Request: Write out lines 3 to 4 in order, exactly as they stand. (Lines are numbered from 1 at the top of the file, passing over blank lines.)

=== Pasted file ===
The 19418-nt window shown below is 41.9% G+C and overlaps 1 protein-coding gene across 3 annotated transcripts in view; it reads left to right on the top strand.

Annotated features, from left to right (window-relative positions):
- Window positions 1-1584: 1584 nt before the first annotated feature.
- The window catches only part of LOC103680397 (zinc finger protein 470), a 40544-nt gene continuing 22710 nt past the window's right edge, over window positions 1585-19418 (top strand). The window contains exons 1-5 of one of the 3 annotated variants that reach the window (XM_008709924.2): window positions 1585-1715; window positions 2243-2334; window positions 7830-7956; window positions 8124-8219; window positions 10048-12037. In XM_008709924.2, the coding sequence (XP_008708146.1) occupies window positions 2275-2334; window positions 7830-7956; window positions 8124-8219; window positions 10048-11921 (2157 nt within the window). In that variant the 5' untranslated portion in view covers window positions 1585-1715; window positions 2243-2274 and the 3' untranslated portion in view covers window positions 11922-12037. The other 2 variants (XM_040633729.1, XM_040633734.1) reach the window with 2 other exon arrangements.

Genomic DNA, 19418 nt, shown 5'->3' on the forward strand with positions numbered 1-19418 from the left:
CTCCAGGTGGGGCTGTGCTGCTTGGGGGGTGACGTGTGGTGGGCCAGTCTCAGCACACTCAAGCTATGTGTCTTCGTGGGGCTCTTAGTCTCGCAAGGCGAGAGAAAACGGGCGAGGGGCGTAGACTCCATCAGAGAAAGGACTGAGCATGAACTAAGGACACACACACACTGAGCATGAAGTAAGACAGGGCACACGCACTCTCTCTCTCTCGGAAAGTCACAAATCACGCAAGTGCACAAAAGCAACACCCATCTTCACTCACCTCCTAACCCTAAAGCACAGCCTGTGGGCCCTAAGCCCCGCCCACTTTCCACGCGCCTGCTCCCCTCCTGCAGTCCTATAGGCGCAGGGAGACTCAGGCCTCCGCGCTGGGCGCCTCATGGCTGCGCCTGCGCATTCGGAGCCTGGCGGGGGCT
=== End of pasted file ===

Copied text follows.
- Window positions 1-1584: 1584 nt before the first annotated feature.
- The window catches only part of LOC103680397 (zinc finger protein 470), a 40544-nt gene continuing 22710 nt past the window's right edge, over window positions 1585-19418 (top strand). The window contains exons 1-5 of one of the 3 annotated variants that reach the window (XM_008709924.2): window positions 1585-1715; window positions 2243-2334; window positions 7830-7956; window positions 8124-8219; window positions 10048-12037. In XM_008709924.2, the coding sequence (XP_008708146.1) occupies window positions 2275-2334; window positions 7830-7956; window positions 8124-8219; window positions 10048-11921 (2157 nt within the window). In that variant the 5' untranslated portion in view covers window positions 1585-1715; window positions 2243-2274 and the 3' untranslated portion in view covers window positions 11922-12037. The other 2 variants (XM_040633729.1, XM_040633734.1) reach the window with 2 other exon arrangements.